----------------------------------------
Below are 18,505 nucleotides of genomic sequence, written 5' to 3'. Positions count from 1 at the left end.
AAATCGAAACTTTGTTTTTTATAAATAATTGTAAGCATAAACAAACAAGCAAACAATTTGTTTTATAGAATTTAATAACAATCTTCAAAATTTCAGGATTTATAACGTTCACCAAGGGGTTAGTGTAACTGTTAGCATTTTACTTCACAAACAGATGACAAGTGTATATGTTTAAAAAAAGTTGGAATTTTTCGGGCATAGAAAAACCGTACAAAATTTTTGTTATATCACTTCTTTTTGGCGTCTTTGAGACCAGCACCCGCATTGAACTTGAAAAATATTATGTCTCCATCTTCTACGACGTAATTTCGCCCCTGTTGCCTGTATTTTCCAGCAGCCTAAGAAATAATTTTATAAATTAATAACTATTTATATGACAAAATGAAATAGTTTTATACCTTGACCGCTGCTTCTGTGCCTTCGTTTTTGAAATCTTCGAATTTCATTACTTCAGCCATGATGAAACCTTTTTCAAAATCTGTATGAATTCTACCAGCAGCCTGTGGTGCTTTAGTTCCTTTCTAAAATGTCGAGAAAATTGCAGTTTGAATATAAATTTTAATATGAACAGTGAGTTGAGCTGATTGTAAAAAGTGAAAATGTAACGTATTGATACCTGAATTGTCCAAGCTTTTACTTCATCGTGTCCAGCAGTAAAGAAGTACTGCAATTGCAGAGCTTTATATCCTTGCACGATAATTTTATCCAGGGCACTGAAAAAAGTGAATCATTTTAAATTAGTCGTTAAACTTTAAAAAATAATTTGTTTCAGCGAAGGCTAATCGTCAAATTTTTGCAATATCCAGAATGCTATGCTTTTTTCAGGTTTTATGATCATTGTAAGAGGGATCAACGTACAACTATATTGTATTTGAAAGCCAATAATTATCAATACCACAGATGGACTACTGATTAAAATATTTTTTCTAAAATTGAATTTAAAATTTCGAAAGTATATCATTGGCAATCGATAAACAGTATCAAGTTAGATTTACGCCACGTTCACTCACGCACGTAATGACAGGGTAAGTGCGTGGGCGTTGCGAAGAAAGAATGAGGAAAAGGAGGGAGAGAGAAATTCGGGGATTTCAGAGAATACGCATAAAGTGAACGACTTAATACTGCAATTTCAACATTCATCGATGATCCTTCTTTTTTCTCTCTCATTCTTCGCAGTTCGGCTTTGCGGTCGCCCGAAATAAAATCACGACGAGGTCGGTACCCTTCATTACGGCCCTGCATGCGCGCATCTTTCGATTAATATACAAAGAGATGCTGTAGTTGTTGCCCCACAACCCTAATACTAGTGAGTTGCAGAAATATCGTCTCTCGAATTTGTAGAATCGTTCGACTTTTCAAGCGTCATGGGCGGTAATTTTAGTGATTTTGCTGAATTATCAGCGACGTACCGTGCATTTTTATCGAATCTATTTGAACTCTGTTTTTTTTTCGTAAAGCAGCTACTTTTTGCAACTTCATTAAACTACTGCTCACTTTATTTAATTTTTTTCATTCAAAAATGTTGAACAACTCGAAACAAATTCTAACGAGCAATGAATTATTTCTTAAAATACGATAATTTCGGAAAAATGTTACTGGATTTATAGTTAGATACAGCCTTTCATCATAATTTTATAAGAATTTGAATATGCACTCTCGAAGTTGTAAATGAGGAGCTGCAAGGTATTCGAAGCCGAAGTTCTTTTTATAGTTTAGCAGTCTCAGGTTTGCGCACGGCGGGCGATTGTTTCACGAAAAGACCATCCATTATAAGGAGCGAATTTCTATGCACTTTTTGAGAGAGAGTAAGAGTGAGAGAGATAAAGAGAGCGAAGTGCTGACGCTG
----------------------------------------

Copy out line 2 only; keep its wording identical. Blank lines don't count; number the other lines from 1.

AAATCGAAACTTTGTTTTTTATAAATAATTGTAAGCATAAACAAACAAGCAAACAATTTGTTTTATAGAATTTAATAACAATCTTCAAAATTTCAGGATTTATAACGTTCACCAAGGGGTTAGTGTAACTGTTAGCATTTTACTTCACAAACAGATGACAAGTGTATATGTTTAAAAAAAGTTGGAATTTTTCGGGCATAGAAAAACCGTACAAAATTTTTGTTATATCACTTCTTTTTGGCGTCTTTGAGACCAGCACCCGCATTGAACTTGAAAAATATTATGTCTCCATCTTCTACGACGTAATTTCGCCCCTGTTGCCTGTATTTTCCAGCAGCCTAAGAAATAATTTTATAAATTAATAACTATTTATATGACAAAATGAAATAGTTTTATACCTTGACCGCTGCTTCTGTGCCTTCGTTTTTGAAATCTTCGAATTTCATTACTTCAGCCATGATGAAACCTTTTTCAAAATCTGTATGAATTCTACCAGCAGCCTGTGGTGCTTTAGTTCCTTTCTAAAATGTCGAGAAAATTGCAGTTTGAATATAAATTTTAATATGAACAGTGAGTTGAGCTGATTGTAAAAAGTGAAAATGTAACGTATTGATACCTGAATTGTCCAAGCTTTTACTTCATCGTGTCCAGCAGTAAAGAAGTACTGCAATTGCAGAGCTTTATATCCTTGCACGATAATTTTATCCAGGGCACTGAAAAAAGTGAATCATTTTAAATTAGTCGTTAAACTTTAAAAAATAATTTGTTTCAGCGAAGGCTAATCGTCAAATTTTTGCAATATCCAGAATGCTATGCTTTTTTCAGGTTTTATGATCATTGTAAGAGGGATCAACGTACAACTATATTGTATTTGAAAGCCAATAATTATCAATACCACAGATGGACTACTGATTAAAATATTTTTTCTAAAATTGAATTTAAAATTTCGAAAGTATATCATTGGCAATCGATAAACAGTATCAAGTTAGATTTACGCCACGTTCACTCACGCACGTAATGACAGGGTAAGTGCGTGGGCGTTGCGAAGAAAGAATGAGGAAAAGGAGGGAGAGAGAAATTCGGGGATTTCAGAGAATACGCATAAAGTGAACGACTTAATACTGCAATTTCAACATTCATCGATGATCCTTCTTTTTTCTCTCTCATTCTTCGCAGTTCGGCTTTGCGGTCGCCCGAAATAAAATCACGACGAGGTCGGTACCCTTCATTACGGCCCTGCATGCGCGCATCTTTCGATTAATATACAAAGAGATGCTGTAGTTGTTGCCCCACAACCCTAATACTAGTGAGTTGCAGAAATATCGTCTCTCGAATTTGTAGAATCGTTCGACTTTTCAAGCGTCATGGGCGGTAATTTTAGTGATTTTGCTGAATTATCAGCGACGTACCGTGCATTTTTATCGAATCTATTTGAACTCTGTTTTTTTTTCGTAAAGCAGCTACTTTTTGCAACTTCATTAAACTACTGCTCACTTTATTTAATTTTTTTCATTCAAAAATGTTGAACAACTCGAAACAAATTCTAACGAGCAATGAATTATTTCTTAAAATACGATAATTTCGGAAAAATGTTACTGGATTTATAGTTAGATACAGCCTTTCATCATAATTTTATAAGAATTTGAATATGCACTCTCGAAGTTGTAAATGAGGAGCTGCAAGGTATTCGAAGCCGAAGTTCTTTTTATAGTTTAGCAGTCTCAGGTTTGCGCACGGCGGGCGATTGTTTCACGAAAAGACCATCCATTATAAGGAGCGAATTTCTATGCACTTTTTGAGAGAGAGTAAGAGTGAGAGAGATAAAGAGAGCGAAGTGCTGACGCTG